What to make of large scrap-like pieces of metal strategically placed on the floor? Or a tabletop with a chunk cut out of the corner? These questions come to mind as one searches for appropriate tools to assess Chung Seoyoung’s sculpture and multimedia work. Appropriately enough, such works emphasize the arbitrary and rootless nature of things. Chung also uses elements of the absurd to invest material objects with a sense of ambiguity.

Sculptures like Curb (2013) and Corner Stone (2011)—both featured in “Ability vs. Invisibility,” Chung’s first solo show in New York, at the Tina Kim Gallery—attempt to recalibrate our idea of aesthetics and of what sculpture can be. The cast aluminum Curb reproduces an ordinary slice of daily experience, singling out for attention a prosaic piece of functionality that would normally go unnoticed (except in moments of failure), while Corner Stone, a rough, shapeless blob of cement, playfully fills the gap left by right-angled, architectural order.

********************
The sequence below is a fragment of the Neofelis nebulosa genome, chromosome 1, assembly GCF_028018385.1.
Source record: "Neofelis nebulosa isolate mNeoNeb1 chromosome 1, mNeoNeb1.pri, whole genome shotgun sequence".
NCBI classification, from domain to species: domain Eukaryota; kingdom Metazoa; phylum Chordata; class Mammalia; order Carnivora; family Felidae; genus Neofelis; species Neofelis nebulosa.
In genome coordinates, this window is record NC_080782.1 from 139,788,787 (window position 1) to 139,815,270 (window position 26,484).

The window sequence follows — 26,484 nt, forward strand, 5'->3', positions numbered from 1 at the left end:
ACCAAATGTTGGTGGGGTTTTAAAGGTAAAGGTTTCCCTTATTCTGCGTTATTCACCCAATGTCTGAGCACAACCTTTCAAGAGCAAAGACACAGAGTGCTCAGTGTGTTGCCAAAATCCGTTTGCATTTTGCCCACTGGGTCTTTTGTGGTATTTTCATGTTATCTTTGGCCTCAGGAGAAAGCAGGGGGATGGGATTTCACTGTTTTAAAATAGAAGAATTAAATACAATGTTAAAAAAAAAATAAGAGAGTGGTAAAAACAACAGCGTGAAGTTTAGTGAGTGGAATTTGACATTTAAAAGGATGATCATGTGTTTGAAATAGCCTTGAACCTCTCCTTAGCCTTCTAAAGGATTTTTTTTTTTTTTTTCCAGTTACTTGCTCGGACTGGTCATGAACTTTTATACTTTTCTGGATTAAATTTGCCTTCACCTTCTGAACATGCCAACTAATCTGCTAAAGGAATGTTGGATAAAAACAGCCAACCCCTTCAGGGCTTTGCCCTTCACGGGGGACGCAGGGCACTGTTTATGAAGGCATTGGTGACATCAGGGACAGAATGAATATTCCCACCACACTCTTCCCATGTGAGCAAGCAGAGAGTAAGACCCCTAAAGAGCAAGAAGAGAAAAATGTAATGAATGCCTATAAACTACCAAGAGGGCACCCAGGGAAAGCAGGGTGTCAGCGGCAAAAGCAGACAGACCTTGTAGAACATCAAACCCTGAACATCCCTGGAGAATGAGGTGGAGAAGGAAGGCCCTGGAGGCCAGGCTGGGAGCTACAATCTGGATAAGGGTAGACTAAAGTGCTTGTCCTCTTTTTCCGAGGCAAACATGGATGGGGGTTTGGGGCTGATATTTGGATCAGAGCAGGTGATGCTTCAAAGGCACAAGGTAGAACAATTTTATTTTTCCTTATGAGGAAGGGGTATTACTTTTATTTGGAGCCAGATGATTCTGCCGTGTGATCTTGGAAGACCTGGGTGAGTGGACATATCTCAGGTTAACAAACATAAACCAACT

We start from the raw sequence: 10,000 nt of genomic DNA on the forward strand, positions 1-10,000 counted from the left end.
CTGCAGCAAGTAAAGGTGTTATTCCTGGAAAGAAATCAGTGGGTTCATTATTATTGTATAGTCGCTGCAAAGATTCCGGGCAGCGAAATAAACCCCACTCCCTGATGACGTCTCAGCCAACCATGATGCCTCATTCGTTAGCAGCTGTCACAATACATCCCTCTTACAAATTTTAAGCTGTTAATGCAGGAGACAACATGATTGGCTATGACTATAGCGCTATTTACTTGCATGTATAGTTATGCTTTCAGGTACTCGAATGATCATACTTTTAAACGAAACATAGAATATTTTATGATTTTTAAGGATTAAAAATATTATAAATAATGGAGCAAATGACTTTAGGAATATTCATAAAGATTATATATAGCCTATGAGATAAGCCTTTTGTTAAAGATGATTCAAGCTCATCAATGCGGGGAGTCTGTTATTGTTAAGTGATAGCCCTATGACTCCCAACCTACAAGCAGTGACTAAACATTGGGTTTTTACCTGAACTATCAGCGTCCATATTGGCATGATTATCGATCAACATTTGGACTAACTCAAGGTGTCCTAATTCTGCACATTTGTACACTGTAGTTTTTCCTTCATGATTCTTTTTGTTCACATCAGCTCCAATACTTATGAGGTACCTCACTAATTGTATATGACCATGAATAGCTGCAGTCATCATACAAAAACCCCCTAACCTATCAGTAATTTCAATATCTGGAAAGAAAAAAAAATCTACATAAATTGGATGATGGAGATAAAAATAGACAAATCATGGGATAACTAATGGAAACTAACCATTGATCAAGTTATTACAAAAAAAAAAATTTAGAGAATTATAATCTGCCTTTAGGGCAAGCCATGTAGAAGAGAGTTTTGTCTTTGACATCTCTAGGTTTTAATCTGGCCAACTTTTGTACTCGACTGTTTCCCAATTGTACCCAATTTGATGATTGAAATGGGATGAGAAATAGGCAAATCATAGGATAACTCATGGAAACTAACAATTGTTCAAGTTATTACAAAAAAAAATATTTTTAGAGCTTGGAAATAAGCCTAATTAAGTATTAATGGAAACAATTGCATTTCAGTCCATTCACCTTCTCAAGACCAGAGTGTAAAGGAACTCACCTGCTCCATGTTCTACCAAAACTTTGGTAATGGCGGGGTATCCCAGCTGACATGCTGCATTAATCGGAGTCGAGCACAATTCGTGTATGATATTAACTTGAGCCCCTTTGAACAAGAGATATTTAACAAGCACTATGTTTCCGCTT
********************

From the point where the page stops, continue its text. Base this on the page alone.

These deliberately humble antiforms recast as art owe a considerable debt to Fluxus and its integration of life and art. During her years living in Germany, the Korean-born Chung has developed an acute conceptual edge, moving beyond cultural and other narratives to explore the nature of experience through the most minimal of means. One of the most important artists in the post-Dansaekhwa generation, she continues to push traditional boundaries by disconcerting standardized thought processes and forcing us to consider new ideas in art and life...